I presume there was an architect. Even a modest parochial school, in the middle of 1920s Kansas, needed a designer. Someone had to decide on the front door flourish. Instead of a flat front of four rooms, facing the street, two on each floor, the building juts out in front, and in the back, to create foyers for double staircases, which access the upper and lower floors. Somebody wanted large windows over the doors, a tiny touch of grandeur.
They’re there on the outside of the building, but you won’t see them from the inside. They’re in closets, which pass over the foyers, connecting the cloakrooms of the classrooms on each side of the entrances. As I remember it—and that’s the issue: the roll these nooks play in memory and musing—they create two, four by ten foot, storage rooms.
The doors to these rooms were locked. I would have rarely been in them, sent with a key to retrieve something. In the lower grades, at the back of school, it might have board games on rainy days. In junior high, in the front, perhaps a stand with world maps.
In the 7th and 8th grades, the front closet began to intrigue me. Have you ever met anyone who describes junior high as the best time of life? Not likely. You go back to school one autumn, and the girls aren’t just the dumb girls. They’re the opposite sex. No one told you that was scheduled to occur over the summer. And suddenly you’re worried that the guys in your class are larger, stronger. You suspect some of them know how to dance, one more expectation whose advent you missed. Where were you supposed to have learned how to hustle?
In those years, sitting in class, my mind would sometimes wander to that secret room. Especially after our class performed a little play based on The Diary of Anne Frank. I wondered. Could one hide Jews in there? Were there Jews who might need someone to sneak-in food for them? Were there any Jews in Kansas?
Sometimes I thought about myself hiding in there, looking out the windows at the front of school. From whom did I want to hide? The world, I guess. It seemed a wonderful, secret spot, where one could retreat, if one wanted to. No one would know you were there, but there you would be, looking out at the world.
The Feeding of the Five Thousand is recorded by all four evangelists. The next day, Saint John follows the fest with the Bread of Life discourse, but, first, there’s a curious withdrawal on the part of Christ.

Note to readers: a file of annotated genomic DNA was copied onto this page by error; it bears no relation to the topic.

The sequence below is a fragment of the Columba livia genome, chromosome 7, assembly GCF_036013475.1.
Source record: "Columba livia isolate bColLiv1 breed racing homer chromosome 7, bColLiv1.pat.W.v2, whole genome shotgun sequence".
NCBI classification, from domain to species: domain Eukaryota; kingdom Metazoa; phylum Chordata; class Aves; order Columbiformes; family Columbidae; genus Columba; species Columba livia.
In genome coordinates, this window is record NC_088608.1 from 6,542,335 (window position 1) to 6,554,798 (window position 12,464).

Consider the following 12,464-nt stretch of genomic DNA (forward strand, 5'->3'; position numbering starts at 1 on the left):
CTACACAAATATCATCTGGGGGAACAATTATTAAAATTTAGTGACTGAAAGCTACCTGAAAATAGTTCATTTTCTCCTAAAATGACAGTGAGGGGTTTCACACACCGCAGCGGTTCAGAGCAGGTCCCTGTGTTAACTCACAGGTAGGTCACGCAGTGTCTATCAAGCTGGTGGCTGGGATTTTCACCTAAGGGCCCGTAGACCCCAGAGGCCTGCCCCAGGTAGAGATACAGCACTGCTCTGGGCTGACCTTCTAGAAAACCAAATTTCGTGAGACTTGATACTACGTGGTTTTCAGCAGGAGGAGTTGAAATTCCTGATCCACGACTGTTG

Is the mountain his secret spot? The place where Christ retreats?
There’s a tension in this version of the feeding that’s fundamental to the Fourth Gospel. The multitude has been fed. The crowd has seen the wonder. To them, this seems to be the very place where God would be revealed: in a miraculous overturning of nature. Not unlike a church road-sign, which I passed this week, saying “Christ, the only real superhero.”
Yet Jesus flees from this understanding of the event: he meets their needs; they will make him king. He returns the next day to speak of himself as the Bread of Life. The wonder, the mystery, isn’t a miraculous feeding. It runs deeper than that. It’s the presence of Jesus, moving in our midst, God in the woof and weave of personal relationship.
Once, in explaining the distinctive disciplines of science and theology, Pope Benedict XVI said, “God is not an object for human experimentation. He is the Subject and manifests himself solely in the relationship of person to person: this is part of the person’s essence.” Put another way, God is more than an impersonal force, sometimes altering the laws of nature but normally lying deep within them. God is more than a mystery that eludes us. God comes to us, manifests himself to us, in our personhood, in our fundamental character of being oriented outside ourselves, towards others in the world.
The Gospel of the Beloved Disciple says the same. A wonder of nature only confounds us until we understand it. The wonder of personhood grows as we come to know the other. The more we know the other, the deeper the call to find there, in the other, our completion.
Look into your life. It’s rife with concerns about others: what does he want of me? How am I disappointing her? How can I help? Why won’t the other respond? The deepest burdens, and blessings, of human life don’t derive from nature. They come from our personhood, our yearning for the other.
Yes, sometimes we flee the other; at least, we want to. We wish there were a place of retreat, where one could think, rest, heal. But we only go there to regroup, to reclaim the self before we plunge it again into the mystery of the other.
The ancients understood that nature was a wonder, even when its laws weren’t being overturned. They could see a pattern and a creative intelligence within it. Before his conversion, Saint Augustine knew this notion of the God, but an impersonal deity was powerless to lift the weight of his sin or to satiate the restless desire within him. In the Gospel of Christ, he discovered a God who enters into us, into our personhood. He met the ancient lover of our souls. Outside, studying with a companion, he withdrew into the deep of the garden, a secret place, lest his dear friend see his tears.
Christ is repelled by the depth of a god the crowd wants: a deity who works wonders, who would remove, even for a moment, the hunger of human life. But God comes to us in the hunger, in the desire for the other. When Christ returns from the mountain, this is what he tells the crowd. I am the Bread of Life, that for which you hunger. You were created to feed upon me, to find yourself in the desire that never departs. God does not come to us over, or despite, the thralls of relationship. God comes within them.
That’s not easily seen, especially when others wound us. We may need to hide, to find our secret place and to ponder. But then we’ll see the wonder: not the God beyond nature; no, the God within personhood.
2 Kings 4: 42-44 Ephesian 4: 1-6 John 6: 1-15